(iv) Tops with spaghetti straps are not permitted-straps should be a minimum of 2” in width and necklines should be such that no cleavage should be visible at any time. Tops should also overlap bottoms in a normal posture so that no bare midriff is visible.
(v) Form fitting clothing is not encouraged.
(vi) Shorts should have a minimum leg length of 4”.(to at least the end of outstretched fingers)
(vii) Students need suitable clothing for Physical Education (change of shorts or sweat pants, tops and footwear) and shop courses.
(viii) Hats /headgear may be worn at school; however it is each teacher’s decision as to whether or not students are allowed to wear caps in classrooms.
(ix) During the winter months students should conform to dress expectations as outlined in the busing handbook (mitts, headwear, winter coat and boots). Assume the worst that a bus could break down and students could be exposed to cold temperature for an hour or more. Student should dress for outside recess every day.


Six fire drills are held each year, and every student is well versed in the drill procedure and exit route from the school building. Students are reminded to follow instructions quickly and quietly. Always assume that when the fire bell rings, it is because of a real fire.
Do not assume that it is merely a drill.
Ensure that you know your emergency exit routes. They are shown on a chart in each room in the school and vary according to the room. Tampering with the fire alarm systems and fire fighting equipment is extremely dangerous and is an indictable offense which could result in exclusion from school.


Smoking is considered to be harmful to health by medical authorities. It is therefore incumbent upon school authorities to discourage smoking at all times. New provincial laws prohibit anyone under the age of 18 from smoking. Therefore, only students who are 18 or over may be permitted to step off school grounds for the purpose of smoking. Students that are under 18 and caught smoking will be reported to parents and may be reported to RCMP. Any student caught smoking on school grounds will receive a one-day out of school suspension. Any repeated offences will constitute additional suspension days.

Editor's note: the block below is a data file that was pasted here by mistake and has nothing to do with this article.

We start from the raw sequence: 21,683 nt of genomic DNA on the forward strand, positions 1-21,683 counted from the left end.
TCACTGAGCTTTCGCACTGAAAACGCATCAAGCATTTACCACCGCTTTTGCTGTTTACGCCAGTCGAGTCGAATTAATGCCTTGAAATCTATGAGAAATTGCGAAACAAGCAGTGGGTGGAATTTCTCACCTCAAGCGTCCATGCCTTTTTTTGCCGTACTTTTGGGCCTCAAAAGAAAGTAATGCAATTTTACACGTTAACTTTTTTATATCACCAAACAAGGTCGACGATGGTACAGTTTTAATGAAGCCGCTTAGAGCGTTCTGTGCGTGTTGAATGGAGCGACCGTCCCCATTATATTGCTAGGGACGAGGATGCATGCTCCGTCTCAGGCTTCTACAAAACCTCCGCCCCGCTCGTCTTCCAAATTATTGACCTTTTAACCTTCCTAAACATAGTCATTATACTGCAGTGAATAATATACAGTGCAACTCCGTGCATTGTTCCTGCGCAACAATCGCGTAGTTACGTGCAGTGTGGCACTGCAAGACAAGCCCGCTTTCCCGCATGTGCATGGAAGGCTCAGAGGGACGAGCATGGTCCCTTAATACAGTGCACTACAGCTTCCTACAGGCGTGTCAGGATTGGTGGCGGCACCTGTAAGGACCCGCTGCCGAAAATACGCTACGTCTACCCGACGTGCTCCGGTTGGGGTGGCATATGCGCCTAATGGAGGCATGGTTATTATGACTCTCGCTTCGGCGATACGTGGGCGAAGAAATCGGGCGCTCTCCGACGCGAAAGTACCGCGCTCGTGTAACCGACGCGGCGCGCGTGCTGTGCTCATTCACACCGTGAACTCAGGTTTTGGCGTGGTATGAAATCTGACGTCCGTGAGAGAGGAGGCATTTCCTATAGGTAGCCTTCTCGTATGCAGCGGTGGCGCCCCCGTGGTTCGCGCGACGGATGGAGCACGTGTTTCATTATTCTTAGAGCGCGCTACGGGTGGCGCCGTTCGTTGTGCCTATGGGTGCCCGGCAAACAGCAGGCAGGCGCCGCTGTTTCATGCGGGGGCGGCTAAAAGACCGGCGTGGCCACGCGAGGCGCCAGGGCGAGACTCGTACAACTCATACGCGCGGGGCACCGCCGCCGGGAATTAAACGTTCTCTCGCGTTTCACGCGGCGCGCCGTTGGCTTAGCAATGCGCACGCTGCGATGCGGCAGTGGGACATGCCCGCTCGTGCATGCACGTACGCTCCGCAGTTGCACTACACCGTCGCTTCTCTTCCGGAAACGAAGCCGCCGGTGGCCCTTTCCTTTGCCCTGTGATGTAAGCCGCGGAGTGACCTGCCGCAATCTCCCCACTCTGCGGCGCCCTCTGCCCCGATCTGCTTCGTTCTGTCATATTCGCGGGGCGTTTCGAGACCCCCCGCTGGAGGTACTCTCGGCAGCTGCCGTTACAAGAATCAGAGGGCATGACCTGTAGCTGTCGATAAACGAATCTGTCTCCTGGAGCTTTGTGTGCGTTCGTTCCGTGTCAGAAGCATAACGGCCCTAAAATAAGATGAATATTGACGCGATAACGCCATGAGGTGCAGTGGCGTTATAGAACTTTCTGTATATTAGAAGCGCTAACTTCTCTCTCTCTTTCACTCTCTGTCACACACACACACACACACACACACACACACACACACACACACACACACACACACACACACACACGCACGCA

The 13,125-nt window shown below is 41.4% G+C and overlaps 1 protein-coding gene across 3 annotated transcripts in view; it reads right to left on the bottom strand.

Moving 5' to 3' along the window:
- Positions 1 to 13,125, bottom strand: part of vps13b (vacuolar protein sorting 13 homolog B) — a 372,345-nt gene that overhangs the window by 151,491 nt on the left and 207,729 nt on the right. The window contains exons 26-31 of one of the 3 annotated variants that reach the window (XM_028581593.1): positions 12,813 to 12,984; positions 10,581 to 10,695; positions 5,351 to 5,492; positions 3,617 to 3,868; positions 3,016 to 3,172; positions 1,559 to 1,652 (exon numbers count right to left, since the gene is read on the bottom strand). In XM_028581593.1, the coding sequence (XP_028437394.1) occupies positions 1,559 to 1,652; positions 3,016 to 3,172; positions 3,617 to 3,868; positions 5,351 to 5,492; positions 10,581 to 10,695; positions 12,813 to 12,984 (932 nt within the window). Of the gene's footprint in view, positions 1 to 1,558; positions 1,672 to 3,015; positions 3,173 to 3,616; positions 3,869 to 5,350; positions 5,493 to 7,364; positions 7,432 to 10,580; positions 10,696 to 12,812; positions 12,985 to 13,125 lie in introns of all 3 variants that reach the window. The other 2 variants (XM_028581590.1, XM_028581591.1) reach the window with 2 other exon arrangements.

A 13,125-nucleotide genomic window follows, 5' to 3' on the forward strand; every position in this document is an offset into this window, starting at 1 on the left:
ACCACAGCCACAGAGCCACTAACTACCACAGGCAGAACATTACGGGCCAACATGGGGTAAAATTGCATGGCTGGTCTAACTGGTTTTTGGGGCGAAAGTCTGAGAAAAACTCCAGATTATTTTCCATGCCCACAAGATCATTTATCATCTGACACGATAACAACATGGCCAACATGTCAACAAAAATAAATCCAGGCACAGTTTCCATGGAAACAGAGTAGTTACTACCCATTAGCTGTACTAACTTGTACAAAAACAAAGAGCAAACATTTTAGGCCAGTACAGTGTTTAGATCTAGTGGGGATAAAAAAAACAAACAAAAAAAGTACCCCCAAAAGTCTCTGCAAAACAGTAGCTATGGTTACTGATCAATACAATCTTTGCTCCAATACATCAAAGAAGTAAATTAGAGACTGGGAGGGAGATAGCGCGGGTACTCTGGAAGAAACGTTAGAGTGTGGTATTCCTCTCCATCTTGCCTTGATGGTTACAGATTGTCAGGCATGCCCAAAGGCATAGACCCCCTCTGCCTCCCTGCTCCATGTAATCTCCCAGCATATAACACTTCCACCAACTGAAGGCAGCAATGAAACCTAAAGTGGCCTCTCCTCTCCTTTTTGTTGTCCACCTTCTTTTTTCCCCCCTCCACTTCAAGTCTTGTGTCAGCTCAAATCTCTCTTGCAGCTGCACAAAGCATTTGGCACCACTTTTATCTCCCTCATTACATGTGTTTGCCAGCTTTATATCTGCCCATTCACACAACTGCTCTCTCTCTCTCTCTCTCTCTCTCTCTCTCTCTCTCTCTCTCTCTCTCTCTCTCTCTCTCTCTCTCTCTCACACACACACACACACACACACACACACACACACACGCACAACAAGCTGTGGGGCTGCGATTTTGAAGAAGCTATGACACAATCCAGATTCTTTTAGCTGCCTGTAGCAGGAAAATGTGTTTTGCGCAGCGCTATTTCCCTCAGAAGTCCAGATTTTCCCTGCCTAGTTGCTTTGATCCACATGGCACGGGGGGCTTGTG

School division policy states our school is a, therefore smoking by staff and adult visitors to the school will also only be permitted off school grounds.


The spirit of pride for our school, its appearance and its accomplishments has developed because of the high caliber of students attending the school. We are certain that the student body will continue to bring credit to our school.

Where accidental breakage occurs, we urge students to immediately inform the office. Since the school is responsible for the cost of repair to school property, outside of regular maintenance, students can expect to be billed for replacement costs or repairs.

Students and Telephone Usage

Cell Phones
It is the policy of Eaglesham School that students are allowed to carry cell phones at any time during school hours as long as it is turned off while on school property.

Student Union Phone
For the safety of all students and staff incoming calls during the day will go only though the office telephone. Students are not to use the student union phone during class time unless they have been given expressed permission from a school staff member.


The drinking or possession of intoxicating beverages or illegal use of drugs in the school building or on school grounds is prohibited at all times. This regulation applies to all students involved in extra-curricular activities for the duration of the activity whether on school premises or not. Transportation to and from an activity is deemed part of the activity. Violation of this rule will result in the student being suspended from school, the possibility of suspension from further student activities and the possible recommendation to the school board for expulsion.


Every pupil registered in school shall be required to attend school regularly and punctually, be clean and tidy in person and clothes, be diligent in studies, kind and courteous to classmates, and obedient and respectful to teachers.

Because of the problem created by gum being thrown on the floor, stuck to desks, etc...., as well as the fact that gum chewing is not acceptable to some, gum chewing in the school will restricted at all times.

Students are asked to show reasonable care of lawns, shrubs, equipment and buildings, and to use the trash containers so that there is no littering on lawns, sidewalks, hallways, lunchrooms and classrooms. Learning is much more pleasant in tidy surroundings. Students abusing the premises will be excluded.


References: Peace Wapiti Regional Division #76 Policy Handbook
Policies IG, IGD
School Act Section 13, 15, 19

Attendance Policy